assessing the life of the member from the input start count by using the approximate expression; and outputting the assessed life to the terminal.
27. A method of assessing the life of a member provided in an apparatus which is started and stopped over and over again and subjected to a high in-service temperature for a long period while the apparatus is being operated comprising the steps of:
using an estimation parameter which is a function of the start count and thermal stress, and data established by calculating thermal fatigue and damage degree based on cumulative damage rules for the member whose life is to be assessed and approximating the relationship between the estimation parameter and the thermal fatigue and damage degree and preparing an expression estimating the thermal fatigue and damage degree added with probabilistic statistical processing;
prompting a terminal connected through a network to input the start count and the hardness of the member whose life is to be assessed;
assessing the life of the member from the input start count and hardness by using the approximate expression; and
outputting the assessed life to the terminal.
28. A method of assessing the life of a member provided in an apparatus which is started and stopped over and over again and subjected to a high in-service temperature for a long period while the apparatus is being operated comprising the steps of:
inputting the start count of the member whose life is to be assessed from a terminal connected to a network; and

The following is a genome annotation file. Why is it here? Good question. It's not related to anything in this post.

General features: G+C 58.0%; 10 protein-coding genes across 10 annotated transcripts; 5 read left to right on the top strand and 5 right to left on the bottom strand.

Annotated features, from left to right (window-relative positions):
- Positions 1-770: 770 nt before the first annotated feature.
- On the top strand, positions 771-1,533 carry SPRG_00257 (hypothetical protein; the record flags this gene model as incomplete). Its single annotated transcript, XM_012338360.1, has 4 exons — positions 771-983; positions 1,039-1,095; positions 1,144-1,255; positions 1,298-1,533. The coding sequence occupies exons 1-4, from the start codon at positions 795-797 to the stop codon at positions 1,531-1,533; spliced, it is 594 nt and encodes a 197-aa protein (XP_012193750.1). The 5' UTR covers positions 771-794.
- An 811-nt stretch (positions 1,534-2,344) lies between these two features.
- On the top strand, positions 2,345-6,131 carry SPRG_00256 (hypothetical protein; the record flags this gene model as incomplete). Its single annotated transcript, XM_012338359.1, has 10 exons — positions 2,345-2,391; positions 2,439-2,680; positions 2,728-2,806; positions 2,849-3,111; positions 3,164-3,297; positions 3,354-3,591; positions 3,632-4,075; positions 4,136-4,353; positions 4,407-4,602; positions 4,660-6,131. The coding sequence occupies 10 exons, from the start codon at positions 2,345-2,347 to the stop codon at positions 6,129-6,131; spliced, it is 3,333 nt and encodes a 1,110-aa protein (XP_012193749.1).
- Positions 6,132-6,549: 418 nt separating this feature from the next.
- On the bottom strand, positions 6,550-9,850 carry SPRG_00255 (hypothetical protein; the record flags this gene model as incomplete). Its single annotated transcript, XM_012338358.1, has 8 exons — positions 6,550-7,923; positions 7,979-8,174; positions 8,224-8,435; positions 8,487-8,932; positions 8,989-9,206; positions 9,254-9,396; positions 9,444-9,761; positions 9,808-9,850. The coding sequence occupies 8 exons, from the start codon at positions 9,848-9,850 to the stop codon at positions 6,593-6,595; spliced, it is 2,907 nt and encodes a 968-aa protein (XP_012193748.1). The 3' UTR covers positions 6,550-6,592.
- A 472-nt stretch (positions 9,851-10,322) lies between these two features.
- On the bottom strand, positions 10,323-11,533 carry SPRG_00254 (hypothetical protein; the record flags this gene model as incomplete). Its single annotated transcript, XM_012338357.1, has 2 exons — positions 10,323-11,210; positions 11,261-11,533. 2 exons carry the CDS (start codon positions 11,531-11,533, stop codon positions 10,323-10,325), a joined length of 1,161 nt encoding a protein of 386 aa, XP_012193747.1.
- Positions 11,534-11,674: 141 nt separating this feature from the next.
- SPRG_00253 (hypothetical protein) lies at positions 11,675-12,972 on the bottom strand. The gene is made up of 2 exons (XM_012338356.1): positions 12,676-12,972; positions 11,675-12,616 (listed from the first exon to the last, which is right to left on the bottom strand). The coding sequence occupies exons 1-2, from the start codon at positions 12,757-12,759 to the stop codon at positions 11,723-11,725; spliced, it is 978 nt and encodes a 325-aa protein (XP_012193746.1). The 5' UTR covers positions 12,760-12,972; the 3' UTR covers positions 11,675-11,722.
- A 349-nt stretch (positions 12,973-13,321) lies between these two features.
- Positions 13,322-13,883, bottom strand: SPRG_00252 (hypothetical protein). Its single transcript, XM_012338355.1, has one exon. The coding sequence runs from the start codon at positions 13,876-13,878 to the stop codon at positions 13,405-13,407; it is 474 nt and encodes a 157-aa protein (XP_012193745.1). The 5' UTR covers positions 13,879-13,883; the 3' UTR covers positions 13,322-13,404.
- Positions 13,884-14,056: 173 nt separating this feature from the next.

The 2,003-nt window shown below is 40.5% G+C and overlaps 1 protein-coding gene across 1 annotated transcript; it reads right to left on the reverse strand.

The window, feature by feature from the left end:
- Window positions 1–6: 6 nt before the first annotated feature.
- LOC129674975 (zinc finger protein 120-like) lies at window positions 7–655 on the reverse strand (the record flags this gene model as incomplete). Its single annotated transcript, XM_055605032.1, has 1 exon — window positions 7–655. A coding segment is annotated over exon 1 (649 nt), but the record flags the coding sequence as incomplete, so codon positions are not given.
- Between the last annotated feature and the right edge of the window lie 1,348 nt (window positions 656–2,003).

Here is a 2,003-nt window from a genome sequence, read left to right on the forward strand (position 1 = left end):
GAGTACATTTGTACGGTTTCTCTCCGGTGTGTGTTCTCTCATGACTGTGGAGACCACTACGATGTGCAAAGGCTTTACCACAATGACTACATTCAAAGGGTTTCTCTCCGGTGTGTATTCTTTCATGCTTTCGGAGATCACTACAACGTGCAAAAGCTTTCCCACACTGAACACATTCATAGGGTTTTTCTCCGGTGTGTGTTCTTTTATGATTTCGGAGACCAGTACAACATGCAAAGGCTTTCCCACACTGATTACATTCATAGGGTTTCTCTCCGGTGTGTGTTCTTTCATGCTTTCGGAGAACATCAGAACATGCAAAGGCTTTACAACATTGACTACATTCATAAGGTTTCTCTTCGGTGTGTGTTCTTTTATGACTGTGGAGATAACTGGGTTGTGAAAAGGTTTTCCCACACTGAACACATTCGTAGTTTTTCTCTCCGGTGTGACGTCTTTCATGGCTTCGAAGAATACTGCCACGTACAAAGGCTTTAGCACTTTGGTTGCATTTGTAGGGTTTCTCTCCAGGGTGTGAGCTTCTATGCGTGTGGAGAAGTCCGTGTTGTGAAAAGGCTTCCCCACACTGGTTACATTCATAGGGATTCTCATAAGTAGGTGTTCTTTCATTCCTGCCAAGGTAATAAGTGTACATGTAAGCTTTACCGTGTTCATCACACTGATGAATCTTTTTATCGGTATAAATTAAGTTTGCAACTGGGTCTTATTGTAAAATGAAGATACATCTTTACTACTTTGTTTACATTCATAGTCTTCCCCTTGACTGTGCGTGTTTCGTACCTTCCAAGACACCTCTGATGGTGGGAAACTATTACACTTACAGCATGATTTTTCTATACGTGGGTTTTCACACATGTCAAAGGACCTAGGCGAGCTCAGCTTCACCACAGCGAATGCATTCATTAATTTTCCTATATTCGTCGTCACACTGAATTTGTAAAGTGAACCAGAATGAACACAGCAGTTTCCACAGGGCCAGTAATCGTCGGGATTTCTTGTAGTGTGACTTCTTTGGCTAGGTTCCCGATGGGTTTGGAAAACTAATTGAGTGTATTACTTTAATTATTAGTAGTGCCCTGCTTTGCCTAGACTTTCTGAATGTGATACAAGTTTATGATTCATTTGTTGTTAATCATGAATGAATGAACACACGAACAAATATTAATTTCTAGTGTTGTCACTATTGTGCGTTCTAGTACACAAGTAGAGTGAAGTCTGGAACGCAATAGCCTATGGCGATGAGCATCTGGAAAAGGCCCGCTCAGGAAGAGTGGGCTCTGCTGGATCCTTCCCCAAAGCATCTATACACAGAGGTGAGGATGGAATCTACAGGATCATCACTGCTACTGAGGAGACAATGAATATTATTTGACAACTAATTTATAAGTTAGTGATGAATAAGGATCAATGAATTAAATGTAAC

according to the input, in a service supplying equipment connected to the network, assessing the life of the member by an approximate expression of the relationship between the estimation parameter and the thermal fatigue and damage degree, which is approximated from an estimation parameter which is a function of the start count and thermal stress, and data established by calculating thermal fatigue and damage degree based on cumulative damage rules for the member whose life is to be assessed, and outputting the assessed life to the terminal.
29. A method of assessing the life of a member provided in an apparatus which is started and stopped over and over again and subjected to a high in-service temperature for a long period while the apparatus is being operated comprising the steps of:
inputting the start count and hardness of the member whose life is to be assessed from a terminal connected to a network; and
according to the input, in a service supplying equipment connected to the network, using an estimation parameter which is a function of the start count and thermal stress, and data established by calculating thermal fatigue and damage degree based on cumulative damage rules, for the member whose life is to be assessed, approximating the relationship between the estimation parameter and the thermal fatigue and damage degree, assessing the life of the member by an expression estimating the thermal fatigue and damage degree added with probabilistic statistical processing, and outputting the assessed life to the terminal
30. An apparatus for assessing the life of a member provided in an apparatus which is started and stopped over and over again and subjected to a high in service temperature for a long period while the apparatus is being operated comprising:
means, from an estimation parameter which is a function of a set of the start count and thermal stress, and data established by calculating thermal fatigue and damage degree based on cumulative damage rules for the member whose life is to be assessed, for preparing an approximate expression of the relationship between the estimation parameter and the thermal fatigue and damage degree;
means for prompting a terminal connected through a network to input the start count of the member whose life is to be assessed;
means for assessing the life of the member from the input start count by using the approximate expression; and
means for outputting the assessed life to the terminal.